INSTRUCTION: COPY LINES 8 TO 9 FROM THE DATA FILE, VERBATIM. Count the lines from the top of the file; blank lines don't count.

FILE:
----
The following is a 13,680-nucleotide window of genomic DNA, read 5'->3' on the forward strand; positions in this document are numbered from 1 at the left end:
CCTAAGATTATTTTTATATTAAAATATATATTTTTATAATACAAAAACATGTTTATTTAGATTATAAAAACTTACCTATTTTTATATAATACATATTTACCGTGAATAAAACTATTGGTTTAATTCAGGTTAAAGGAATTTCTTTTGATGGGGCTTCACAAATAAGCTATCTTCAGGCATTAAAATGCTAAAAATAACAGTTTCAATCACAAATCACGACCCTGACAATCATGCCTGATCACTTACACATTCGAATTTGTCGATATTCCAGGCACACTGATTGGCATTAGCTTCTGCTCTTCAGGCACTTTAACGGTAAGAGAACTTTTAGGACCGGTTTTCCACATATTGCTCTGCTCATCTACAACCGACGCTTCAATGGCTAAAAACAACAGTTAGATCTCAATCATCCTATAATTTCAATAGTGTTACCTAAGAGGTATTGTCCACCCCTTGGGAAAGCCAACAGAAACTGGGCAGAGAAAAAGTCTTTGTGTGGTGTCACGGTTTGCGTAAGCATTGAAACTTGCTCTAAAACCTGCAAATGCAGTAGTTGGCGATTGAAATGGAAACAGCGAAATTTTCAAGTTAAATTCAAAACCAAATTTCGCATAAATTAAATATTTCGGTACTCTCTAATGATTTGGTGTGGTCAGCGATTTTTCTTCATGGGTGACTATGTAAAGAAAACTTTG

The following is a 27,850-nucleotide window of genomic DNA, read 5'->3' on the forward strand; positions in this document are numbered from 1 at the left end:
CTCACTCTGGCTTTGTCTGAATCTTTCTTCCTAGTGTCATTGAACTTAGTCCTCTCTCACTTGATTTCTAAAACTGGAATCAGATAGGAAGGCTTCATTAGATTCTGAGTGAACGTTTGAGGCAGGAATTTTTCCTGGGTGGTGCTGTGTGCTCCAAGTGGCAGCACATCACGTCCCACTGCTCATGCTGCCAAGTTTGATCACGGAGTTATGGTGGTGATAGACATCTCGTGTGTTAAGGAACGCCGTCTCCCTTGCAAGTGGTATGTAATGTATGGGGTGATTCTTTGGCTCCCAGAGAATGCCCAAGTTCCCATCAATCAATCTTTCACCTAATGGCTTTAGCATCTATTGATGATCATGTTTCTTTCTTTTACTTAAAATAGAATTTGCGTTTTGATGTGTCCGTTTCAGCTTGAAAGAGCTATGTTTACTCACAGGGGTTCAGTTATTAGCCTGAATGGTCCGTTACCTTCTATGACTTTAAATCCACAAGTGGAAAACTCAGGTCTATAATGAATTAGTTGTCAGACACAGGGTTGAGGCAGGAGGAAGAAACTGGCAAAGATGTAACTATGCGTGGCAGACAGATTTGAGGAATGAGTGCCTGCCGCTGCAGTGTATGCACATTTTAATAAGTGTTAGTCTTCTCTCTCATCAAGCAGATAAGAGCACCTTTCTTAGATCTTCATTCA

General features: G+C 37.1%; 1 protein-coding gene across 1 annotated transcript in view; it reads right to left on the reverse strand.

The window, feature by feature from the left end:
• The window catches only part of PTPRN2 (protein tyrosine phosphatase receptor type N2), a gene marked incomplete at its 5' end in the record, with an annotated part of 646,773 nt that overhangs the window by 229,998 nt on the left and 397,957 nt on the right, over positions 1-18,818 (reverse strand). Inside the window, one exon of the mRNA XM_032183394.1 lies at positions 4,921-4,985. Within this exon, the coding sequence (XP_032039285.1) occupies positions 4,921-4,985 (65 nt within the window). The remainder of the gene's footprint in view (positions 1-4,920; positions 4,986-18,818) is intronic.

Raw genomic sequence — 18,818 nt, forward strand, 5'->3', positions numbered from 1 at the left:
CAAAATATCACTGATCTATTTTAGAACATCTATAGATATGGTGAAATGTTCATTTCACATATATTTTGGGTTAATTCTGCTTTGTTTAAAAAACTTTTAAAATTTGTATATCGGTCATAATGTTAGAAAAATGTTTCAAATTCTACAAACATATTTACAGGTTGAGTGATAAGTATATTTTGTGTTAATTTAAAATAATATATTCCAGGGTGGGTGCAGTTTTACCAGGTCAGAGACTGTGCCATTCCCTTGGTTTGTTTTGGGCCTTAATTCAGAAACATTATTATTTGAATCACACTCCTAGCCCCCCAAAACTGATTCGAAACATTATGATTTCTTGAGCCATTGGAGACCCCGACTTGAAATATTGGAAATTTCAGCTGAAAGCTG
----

Raw genomic sequence — 18,818 nt, forward strand, 5'->3', positions numbered from 1 at the left:
CAAAATATCACTGATCTATTTTAGAACATCTATAGATATGGTGAAATGTTCATTTCACATATATTTTGGGTTAATTCTGCTTTGTTTAAAAAACTTTTAAAATTTGTATATCGGTCATAATGTTAGAAAAATGTTTCAAATTCTACAAACATATTTACAGGTTGAGTGATAAGTATATTTTGTGTTAATTTAAAATAATATATTCCAGGGTGGGTGCAGTTTTACCAGGTCAGAGACTGTGCCATTCCCTTGGTTTGTTTTGGGCCTTAATTCAGAAACATTATTATTTGAATCACACTCCTAGCCCCCCAAAACTGATTCGAAACATTATGATTTCTTGAGCCATTGGAGACCCCGACTTGAAATATTGGAAATTTCAGCTGAAAGCTG